I have some key “special” folders in case I need them:

  • Keycodes: c:datakeycodes. It has WORD and TXT files with all the keycodes of everything I’ve ever bought, ever.
  • ISOs: c:ISOs.  This is a collection of the DVDs and CD-ROMs I have physically purchased, including Quickbooks and Microsoft Visio. If you're unfamiliar with how to take your store-bought DVDs and CDs and make ISO files, consider asking your IT friend for a tutorial. This usually requires (free or cheap) software to convert your CDs and DVDs with applications on them to ISO files.
  • Drivers: c:Drivers: This has every driver I would need to get my Laptop and desktops system back going again (sound, video, network, disk, etc.)

This collection is enormously helpful if need to restore them or repair them, or I’m building / re-building a system.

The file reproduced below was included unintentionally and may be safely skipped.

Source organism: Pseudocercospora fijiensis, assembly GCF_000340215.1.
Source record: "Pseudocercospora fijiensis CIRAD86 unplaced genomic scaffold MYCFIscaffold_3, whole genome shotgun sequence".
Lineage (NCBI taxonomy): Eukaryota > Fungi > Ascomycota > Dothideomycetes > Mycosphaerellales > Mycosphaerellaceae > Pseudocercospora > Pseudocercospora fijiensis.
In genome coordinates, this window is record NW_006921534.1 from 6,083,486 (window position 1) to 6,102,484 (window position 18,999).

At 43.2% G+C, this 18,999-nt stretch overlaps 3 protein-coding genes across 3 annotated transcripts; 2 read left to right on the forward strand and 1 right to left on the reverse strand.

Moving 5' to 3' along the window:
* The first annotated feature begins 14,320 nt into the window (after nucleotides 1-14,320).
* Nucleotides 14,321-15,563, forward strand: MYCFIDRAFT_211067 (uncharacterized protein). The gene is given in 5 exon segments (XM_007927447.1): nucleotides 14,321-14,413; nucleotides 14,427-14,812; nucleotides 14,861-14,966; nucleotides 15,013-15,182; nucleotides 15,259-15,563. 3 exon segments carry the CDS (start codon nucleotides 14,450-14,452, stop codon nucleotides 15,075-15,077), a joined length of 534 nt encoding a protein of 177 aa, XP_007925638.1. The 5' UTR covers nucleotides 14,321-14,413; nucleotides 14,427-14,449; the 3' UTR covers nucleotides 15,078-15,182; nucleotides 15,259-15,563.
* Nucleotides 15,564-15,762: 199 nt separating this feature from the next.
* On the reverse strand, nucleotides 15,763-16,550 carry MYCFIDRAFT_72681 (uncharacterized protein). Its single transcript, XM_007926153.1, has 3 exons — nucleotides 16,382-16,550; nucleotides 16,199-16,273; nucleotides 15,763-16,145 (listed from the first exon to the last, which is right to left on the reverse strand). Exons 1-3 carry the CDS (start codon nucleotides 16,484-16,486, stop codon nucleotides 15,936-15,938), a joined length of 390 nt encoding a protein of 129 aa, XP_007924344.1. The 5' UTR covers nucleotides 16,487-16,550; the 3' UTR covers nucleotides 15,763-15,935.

I built a new Windows 7 machine last Thursday and was up and running in 3 hours because I had all my ISOs, keycodes and drivers — all in one place, ready to go.

Thing #8: Test your restore procedure.

This can be really tricky, especially for item #2 (full snapshot backup.)

For laptops, invest in a second hard drive, even if you use it JUST for this test. That’s right. For about $70 or so, you can get, say, this drive:

http://www.newegg.com/Product/Product.aspx?Item=N82E16822148374&cm_re=500GB_laptop_drive-_-22-148-374-_-Product

And then TEST RESTORE from Step #2 onto this drive. MOST laptops can quickly pull out the drive, replace it with this new drive, and allow you to test your restore in full.

Then, when your test is complete, keep using that disk, or swap back to the original. Do this every 3-6 months or so.

For Desktops.. same deal. Get another drive. Get a technical friend to help you if you need to. This procedure IS harder on a desktop than a laptop.